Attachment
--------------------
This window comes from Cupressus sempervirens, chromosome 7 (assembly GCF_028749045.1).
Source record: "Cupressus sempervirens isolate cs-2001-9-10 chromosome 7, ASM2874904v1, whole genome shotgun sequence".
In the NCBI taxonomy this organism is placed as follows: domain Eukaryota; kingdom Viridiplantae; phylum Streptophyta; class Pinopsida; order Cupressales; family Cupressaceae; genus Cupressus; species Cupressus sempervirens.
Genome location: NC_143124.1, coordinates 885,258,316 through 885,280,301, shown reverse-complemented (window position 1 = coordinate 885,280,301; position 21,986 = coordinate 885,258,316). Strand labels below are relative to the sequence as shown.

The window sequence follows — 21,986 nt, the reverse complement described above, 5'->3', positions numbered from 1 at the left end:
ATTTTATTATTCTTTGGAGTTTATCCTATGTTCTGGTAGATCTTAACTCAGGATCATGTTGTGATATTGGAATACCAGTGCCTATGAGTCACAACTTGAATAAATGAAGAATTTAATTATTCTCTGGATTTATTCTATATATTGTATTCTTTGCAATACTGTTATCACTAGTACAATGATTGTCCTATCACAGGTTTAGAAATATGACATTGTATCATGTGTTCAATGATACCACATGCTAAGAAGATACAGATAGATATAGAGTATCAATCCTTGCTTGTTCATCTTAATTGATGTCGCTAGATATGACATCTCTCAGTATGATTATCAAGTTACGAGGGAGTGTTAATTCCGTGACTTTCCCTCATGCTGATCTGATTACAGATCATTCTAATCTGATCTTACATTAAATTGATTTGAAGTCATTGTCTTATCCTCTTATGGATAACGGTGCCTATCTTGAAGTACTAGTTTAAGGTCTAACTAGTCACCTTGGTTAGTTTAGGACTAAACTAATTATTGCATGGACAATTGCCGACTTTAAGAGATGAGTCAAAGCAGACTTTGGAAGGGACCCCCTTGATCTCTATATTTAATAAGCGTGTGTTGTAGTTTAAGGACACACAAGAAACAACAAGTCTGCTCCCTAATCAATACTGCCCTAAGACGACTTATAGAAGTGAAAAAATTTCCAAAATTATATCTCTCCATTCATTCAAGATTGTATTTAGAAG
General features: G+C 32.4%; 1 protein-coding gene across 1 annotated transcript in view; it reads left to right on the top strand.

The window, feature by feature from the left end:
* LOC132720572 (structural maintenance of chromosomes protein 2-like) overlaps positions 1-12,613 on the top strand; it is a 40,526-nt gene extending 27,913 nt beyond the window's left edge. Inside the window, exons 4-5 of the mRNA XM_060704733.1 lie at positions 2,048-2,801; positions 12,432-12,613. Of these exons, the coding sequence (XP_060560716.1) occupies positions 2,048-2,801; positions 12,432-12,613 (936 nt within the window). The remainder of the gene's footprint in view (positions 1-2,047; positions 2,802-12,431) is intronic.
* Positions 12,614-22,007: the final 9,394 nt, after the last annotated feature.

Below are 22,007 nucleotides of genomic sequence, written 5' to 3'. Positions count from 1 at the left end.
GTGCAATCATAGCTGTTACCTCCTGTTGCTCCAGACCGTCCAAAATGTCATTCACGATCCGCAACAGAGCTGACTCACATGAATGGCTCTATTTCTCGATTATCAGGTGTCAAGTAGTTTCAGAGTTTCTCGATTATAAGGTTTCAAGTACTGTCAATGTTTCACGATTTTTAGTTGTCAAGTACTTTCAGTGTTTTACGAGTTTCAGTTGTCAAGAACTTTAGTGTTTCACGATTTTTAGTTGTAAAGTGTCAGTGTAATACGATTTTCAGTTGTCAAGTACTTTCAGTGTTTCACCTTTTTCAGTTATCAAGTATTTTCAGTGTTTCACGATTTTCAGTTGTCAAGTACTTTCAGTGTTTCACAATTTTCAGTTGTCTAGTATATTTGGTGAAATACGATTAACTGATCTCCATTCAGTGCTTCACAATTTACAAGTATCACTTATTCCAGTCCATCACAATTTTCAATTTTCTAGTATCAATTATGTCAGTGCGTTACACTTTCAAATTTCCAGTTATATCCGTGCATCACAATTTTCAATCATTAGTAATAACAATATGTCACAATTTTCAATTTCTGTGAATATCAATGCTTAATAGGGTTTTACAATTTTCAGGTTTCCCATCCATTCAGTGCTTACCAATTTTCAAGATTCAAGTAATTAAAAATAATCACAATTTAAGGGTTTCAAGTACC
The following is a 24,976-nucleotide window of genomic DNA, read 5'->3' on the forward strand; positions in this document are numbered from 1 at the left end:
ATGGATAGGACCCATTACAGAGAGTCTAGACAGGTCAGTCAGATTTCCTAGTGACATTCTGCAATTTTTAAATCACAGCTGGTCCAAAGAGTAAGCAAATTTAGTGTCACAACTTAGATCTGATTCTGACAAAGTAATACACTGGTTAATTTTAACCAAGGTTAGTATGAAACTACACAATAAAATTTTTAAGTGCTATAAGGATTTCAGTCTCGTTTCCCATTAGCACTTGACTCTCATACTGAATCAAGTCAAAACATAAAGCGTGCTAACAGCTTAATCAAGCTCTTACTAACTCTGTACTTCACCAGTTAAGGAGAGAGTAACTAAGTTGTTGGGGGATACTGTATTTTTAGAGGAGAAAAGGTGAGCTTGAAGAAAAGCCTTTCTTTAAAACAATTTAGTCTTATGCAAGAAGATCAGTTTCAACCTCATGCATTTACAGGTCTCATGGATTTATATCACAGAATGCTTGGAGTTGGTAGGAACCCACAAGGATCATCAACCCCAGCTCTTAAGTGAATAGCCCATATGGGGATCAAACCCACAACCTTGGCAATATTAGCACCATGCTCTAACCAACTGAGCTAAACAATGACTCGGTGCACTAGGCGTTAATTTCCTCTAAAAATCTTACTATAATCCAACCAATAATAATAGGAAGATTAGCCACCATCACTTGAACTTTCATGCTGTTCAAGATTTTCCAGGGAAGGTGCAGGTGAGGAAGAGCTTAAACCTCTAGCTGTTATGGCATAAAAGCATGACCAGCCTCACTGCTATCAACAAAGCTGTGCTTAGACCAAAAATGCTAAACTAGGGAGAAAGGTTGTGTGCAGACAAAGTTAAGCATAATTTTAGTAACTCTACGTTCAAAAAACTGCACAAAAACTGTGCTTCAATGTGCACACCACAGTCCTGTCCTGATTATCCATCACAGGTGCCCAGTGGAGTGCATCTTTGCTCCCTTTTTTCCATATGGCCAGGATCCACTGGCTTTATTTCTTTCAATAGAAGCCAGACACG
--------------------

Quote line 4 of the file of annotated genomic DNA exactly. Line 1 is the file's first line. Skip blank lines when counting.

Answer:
Genome location: NC_143124.1, coordinates 885,258,316 through 885,280,301, shown reverse-complemented (window position 1 = coordinate 885,280,301; position 21,986 = coordinate 885,258,316). Strand labels below are relative to the sequence as shown.